After building a foundation of working together, the pre-hospital care committee transitioned from the pandemic to focusing on the auditor general’s report. Around the beginning of this year, a draft discussion paper was completed by the groups dealing with four different areas. The first responder agreement was an outcome of the other three areas, from the group’s perspective, so now they are in the middle of consultation with the fire services, CEOs and local governments across the province, said Derby. A facilitator was hired to ensure consistent delivery and consultations were done in zones to create opportunities to meet. Six consultation sessions were planned with a schedule to wrap at the end of June, after which the committee will spend the next couple months going through feedback. The work with the pre-hospital care committee is aligned with the position paper on local community choice. 

“The position paper comes down to community choice – advocating that at the local community level, it’s up to you the level of care you want to provide. Being careful not to propose that everybody wants a new bar, up or down. We have communities that want to provide a higher level of care, but there are also communities talking about a lower level of first responder care in their communities – with the challenges of long wait times and those sorts of things, their members aren’t interested in doing those types of calls.”

“It feels good. It feels like we’re making progress. It’s been a ton of work. Between the pandemic and the pre-hospital care conversation, I probably spend half my time in my role as president of the association in that conversation. It’s crazy to think, but it’s also a big piece of the level of service most communities provide, so it warrants it…At the end of the day, if we’re able to assess and release as an industry, in the pre-hospital care continuum, what we’re going to do is free up resources on both ambulance and fire department side to attend the calls we need to attend – the higher acuity calls – and what we have now is overuse of the 911 system for calls that don’t work going to the emergency room. As a group we’ve built the foundation that will allow us to have those conversations and work together to make sure we’re sending the right resources to the right calls together.”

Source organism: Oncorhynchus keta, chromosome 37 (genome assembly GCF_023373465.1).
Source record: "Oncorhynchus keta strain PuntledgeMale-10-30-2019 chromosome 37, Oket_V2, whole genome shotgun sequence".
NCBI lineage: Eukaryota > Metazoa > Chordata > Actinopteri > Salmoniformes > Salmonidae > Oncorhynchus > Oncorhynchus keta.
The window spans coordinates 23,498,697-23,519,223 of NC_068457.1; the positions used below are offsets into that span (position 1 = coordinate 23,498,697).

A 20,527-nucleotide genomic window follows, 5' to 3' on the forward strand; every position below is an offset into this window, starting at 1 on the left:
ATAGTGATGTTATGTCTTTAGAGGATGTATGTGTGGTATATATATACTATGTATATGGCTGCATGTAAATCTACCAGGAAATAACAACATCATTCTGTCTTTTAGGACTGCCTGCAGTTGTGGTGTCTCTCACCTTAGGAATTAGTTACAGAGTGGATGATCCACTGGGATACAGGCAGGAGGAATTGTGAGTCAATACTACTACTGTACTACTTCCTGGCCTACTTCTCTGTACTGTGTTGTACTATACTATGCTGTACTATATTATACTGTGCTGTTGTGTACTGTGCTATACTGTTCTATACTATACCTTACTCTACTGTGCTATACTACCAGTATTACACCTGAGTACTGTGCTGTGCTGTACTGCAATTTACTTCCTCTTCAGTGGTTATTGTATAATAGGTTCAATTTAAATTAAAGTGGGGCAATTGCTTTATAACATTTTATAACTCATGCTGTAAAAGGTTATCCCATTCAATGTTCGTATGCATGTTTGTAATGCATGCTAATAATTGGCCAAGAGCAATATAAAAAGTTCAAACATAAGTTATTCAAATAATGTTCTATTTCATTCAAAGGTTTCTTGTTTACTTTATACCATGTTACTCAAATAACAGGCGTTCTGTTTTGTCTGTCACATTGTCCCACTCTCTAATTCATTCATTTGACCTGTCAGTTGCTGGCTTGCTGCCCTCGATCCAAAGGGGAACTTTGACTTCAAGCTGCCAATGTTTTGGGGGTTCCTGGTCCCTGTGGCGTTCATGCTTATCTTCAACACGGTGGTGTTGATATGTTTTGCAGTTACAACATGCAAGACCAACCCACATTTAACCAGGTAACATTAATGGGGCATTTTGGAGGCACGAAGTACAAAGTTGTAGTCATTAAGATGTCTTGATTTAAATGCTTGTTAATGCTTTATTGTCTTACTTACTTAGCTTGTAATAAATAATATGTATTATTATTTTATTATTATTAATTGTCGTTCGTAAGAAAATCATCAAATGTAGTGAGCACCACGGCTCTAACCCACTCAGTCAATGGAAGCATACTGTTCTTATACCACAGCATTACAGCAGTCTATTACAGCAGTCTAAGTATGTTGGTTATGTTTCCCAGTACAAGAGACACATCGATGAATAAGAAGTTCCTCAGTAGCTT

Derby noted that they are in no way coming up with the solutions and fixing the problems in the province today. It’s all a work in progress, and the open dialogue is breaking down silos so the groups can work together to develop solutions moving forward. Derby expects that coming out of this, there will be clear expectations on training and licensing requirements that a community can commit too. 

“Relationships have been built and are starting to be normalized from the perspective that we can just pick up a phone and have a conversation that we never used to be able to have. That’s pretty excellent in itself and speaks to the commitment to change to support the level of risk communities want to meet.”